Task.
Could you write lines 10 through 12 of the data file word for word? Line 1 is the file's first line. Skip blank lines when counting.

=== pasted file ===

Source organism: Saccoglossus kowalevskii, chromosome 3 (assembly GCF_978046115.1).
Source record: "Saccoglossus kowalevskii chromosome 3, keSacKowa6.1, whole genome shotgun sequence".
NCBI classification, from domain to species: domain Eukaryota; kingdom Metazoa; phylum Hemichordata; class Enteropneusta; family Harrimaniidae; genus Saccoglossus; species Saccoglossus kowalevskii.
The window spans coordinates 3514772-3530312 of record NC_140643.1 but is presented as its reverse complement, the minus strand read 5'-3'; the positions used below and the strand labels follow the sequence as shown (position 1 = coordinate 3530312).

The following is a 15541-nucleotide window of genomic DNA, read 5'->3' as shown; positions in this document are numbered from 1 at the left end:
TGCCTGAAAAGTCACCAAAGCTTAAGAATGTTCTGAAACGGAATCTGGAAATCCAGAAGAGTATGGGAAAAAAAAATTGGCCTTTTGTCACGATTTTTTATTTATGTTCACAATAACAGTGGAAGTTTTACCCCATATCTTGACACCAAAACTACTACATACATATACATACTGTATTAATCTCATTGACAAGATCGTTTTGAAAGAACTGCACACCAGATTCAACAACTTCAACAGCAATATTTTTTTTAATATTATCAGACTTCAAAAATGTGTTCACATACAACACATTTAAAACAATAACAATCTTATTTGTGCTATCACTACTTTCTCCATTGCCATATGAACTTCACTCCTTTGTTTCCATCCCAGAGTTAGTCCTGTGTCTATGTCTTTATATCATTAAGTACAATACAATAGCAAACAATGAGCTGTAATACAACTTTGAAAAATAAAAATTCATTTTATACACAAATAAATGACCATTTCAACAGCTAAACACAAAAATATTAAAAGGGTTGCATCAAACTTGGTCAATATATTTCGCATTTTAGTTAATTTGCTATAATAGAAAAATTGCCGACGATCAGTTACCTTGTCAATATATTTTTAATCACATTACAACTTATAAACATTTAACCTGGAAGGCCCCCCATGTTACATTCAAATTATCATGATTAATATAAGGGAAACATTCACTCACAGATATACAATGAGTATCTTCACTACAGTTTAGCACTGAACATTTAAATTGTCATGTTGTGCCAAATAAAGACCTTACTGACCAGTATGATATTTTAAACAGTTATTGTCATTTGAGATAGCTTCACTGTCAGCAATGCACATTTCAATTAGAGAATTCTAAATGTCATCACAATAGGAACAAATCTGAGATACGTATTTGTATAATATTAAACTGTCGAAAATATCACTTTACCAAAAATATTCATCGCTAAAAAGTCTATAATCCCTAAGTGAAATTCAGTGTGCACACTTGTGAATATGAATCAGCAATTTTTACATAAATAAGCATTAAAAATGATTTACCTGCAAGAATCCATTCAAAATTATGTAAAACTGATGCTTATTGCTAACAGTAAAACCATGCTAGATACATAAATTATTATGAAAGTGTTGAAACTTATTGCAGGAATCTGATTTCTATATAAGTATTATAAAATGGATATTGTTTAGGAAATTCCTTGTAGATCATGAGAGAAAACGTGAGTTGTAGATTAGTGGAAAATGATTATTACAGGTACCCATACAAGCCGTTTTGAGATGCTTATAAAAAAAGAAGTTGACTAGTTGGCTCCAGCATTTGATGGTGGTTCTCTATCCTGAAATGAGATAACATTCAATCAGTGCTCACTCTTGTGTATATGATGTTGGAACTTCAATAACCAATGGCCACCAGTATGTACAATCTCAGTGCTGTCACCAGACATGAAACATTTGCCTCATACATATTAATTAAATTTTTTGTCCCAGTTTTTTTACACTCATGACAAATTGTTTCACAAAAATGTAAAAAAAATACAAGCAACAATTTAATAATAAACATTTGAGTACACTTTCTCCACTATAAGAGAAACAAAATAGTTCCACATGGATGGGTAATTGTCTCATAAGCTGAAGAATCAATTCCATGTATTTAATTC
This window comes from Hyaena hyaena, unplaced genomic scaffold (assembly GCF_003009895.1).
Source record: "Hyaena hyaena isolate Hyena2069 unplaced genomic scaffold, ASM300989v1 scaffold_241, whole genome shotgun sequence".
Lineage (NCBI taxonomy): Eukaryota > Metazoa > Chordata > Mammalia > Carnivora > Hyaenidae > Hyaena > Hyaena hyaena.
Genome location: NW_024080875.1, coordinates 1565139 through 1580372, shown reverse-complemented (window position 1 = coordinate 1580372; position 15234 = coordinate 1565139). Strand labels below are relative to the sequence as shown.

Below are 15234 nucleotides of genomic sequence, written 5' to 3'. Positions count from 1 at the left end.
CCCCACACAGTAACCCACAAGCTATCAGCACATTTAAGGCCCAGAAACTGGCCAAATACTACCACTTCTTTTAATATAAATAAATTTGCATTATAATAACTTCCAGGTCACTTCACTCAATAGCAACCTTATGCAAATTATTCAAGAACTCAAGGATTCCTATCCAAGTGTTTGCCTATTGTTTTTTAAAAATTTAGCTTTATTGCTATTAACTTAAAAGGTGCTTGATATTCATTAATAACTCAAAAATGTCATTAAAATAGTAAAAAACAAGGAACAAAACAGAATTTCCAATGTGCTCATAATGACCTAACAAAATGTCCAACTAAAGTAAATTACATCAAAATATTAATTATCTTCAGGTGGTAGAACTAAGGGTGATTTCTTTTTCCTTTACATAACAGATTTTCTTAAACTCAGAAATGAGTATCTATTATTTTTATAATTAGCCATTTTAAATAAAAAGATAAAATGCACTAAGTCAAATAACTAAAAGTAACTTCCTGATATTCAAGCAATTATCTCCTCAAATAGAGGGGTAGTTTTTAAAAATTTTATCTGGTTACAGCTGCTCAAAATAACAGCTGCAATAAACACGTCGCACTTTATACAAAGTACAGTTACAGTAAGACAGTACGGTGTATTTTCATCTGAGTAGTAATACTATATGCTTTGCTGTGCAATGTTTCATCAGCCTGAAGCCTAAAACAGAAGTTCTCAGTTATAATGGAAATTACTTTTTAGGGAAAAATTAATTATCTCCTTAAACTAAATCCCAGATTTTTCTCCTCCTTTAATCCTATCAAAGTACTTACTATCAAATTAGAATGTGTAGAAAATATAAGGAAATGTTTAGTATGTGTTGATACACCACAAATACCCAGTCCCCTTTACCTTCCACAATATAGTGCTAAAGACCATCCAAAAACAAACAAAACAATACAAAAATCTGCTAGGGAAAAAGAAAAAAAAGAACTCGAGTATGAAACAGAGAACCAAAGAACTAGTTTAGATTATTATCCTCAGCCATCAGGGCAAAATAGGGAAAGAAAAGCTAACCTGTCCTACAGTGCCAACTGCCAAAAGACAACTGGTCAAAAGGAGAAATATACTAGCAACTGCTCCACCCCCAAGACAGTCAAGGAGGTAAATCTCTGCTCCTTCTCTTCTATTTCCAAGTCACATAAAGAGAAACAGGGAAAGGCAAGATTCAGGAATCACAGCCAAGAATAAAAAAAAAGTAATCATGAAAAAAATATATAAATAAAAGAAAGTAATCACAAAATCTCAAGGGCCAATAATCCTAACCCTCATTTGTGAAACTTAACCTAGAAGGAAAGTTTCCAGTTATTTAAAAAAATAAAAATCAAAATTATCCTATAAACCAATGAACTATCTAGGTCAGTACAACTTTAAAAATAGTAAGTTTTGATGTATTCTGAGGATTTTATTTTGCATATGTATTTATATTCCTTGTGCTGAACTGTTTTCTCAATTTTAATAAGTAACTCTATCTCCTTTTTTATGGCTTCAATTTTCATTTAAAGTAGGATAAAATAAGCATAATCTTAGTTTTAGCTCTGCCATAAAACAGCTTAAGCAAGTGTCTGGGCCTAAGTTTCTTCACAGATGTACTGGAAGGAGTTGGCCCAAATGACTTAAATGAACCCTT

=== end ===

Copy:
Genome location: NW_024080875.1, coordinates 1565139 through 1580372, shown reverse-complemented (window position 1 = coordinate 1580372; position 15234 = coordinate 1565139). Strand labels below are relative to the sequence as shown.

Below are 15234 nucleotides of genomic sequence, written 5' to 3'. Positions count from 1 at the left end.
CCCCACACAGTAACCCACAAGCTATCAGCACATTTAAGGCCCAGAAACTGGCCAAATACTACCACTTCTTTTAATATAAATAAATTTGCATTATAATAACTTCCAGGTCACTTCACTCAATAGCAACCTTATGCAAATTATTCAAGAACTCAAGGATTCCTATCCAAGTGTTTGCCTATTGTTTTTTAAAAATTTAGCTTTATTGCTATTAACTTAAAAGGTGCTTGATATTCATTAATAACTCAAAAATGTCATTAAAATAGTAAAAAACAAGGAACAAAACAGAATTTCCAATGTGCTCATAATGACCTAACAAAATGTCCAACTAAAGTAAATTACATCAAAATATTAATTATCTTCAGGTGGTAGAACTAAGGGTGATTTCTTTTTCCTTTACATAACAGATTTTCTTAAACTCAGAAATGAGTATCTATTATTTTTATAATTAGCCATTTTAAATAAAAAGATAAAATGCACTAAGTCAAATAACTAAAAGTAACTTCCTGATATTCAAGCAATTATCTCCTCAAATAGAGGGGTAGTTTTTAAAAATTTTATCTGGTTACAGCTGCTCAAAATAACAGCTGCAATAAACACGTCGCACTTTATACAAAGTACAGTTACAGTAAGACAGTACGGTGTATTTTCATCTGAGTAGTAATACTATATGCTTTGCTGTGCAATGTTTCATCAGCCTGAAGCCTAAAACAGAAGTTCTCAGTTATAATGGAAATTACTTTTTAGGGAAAAATTAATTATCTCCTTAAACTAAATCCCAGATTTTTCTCCTCCTTTAATCCTATCAAAGTACTTACTATCAAATTAGAATGTGTAGAAAATATAAGGAAATGTTTAGTATGTGTTGATACACCACAAATACCCAGTCCCCTTTACCTTCCACAATATAGTGCTAAAGACCATCCAAAAACAAACAAAACAATACAAAAATCTGCTAGGGAAAAAGAAAAAAAAGAACTCGAGTATGAAACAGAGAACCAAAGAACTAGTTTAGATTATTATCCTCAGCCATCAGGGCAAAATAGGGAAAGAAAAGCTAACCTGTCCTACAGTGCCAACTGCCAAAAGACAACTGGTCAAAAGGAGAAATATACTAGCAACTGCTCCACCCCCAAGACAGTCAAGGAGGTAAATCTCTGCTCCTTCTCTTCTATTTCCAAGTCACATAAAGAGAAACAGGGAAAGGCAAGATTCAGGAATCACAGCCAAGAATAAAAAAAAAGTAATCATGAAAAAAATATATAAATAAAAGAAAGTAATCACAAAATCTCAAGGGCCAATAATCCTAACCCTCATTTGTGAAACTTAACCTAGAAGGAAAGTTTCCAGTTATTTAAAAAAATAAAAATCAAAATTATCCTATAAACCAATGAACTATCTAGGTCAGTACAACTTTAAAAATAGTAAGTTTTGATGTATTCTGAGGATTTTATTTTGCATATGTATTTATATTCCTTGTGCTGAACTGTTTTCTCAATTTTAATAAGTAACTCTATCTCCTTTTTTATGGCTTCAATTTTCATTTAAAGTAGGATAAAATAAGCATAATCTTAGTTTTAGCTCTGCCATAAAACAGCTTAAGCAAGTGTCTGGGCCTAAGTTTCTTCACAGATGTACTGGAAGGAGTTGGCCCAAATGACTTAAATGAACCCTT